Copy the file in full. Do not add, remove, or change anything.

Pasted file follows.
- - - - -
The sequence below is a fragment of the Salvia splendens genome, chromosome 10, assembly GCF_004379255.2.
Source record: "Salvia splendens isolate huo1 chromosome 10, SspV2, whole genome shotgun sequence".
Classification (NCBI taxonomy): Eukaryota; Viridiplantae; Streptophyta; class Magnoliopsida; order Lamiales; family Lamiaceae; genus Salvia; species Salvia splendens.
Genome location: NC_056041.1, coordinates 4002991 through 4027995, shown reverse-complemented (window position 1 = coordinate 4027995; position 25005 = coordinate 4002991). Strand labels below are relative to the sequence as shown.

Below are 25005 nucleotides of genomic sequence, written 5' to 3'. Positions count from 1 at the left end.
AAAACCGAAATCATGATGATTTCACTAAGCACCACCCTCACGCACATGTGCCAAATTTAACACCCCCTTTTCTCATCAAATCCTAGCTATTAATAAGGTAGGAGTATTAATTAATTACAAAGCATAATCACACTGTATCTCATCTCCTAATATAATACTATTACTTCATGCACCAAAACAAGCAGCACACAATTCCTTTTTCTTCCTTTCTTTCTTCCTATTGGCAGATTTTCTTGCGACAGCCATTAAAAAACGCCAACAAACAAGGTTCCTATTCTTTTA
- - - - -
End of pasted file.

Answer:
The sequence below is a fragment of the Salvia splendens genome, chromosome 10, assembly GCF_004379255.2.
Source record: "Salvia splendens isolate huo1 chromosome 10, SspV2, whole genome shotgun sequence".
Classification (NCBI taxonomy): Eukaryota; Viridiplantae; Streptophyta; class Magnoliopsida; order Lamiales; family Lamiaceae; genus Salvia; species Salvia splendens.
Genome location: NC_056041.1, coordinates 4002991 through 4027995, shown reverse-complemented (window position 1 = coordinate 4027995; position 25005 = coordinate 4002991). Strand labels below are relative to the sequence as shown.

Below are 25005 nucleotides of genomic sequence, written 5' to 3'. Positions count from 1 at the left end.
AAAACCGAAATCATGATGATTTCACTAAGCACCACCCTCACGCACATGTGCCAAATTTAACACCCCCTTTTCTCATCAAATCCTAGCTATTAATAAGGTAGGAGTATTAATTAATTACAAAGCATAATCACACTGTATCTCATCTCCTAATATAATACTATTACTTCATGCACCAAAACAAGCAGCACACAATTCCTTTTTCTTCCTTTCTTTCTTCCTATTGGCAGATTTTCTTGCGACAGCCATTAAAAAACGCCAACAAACAAGGTTCCTATTCTTTTA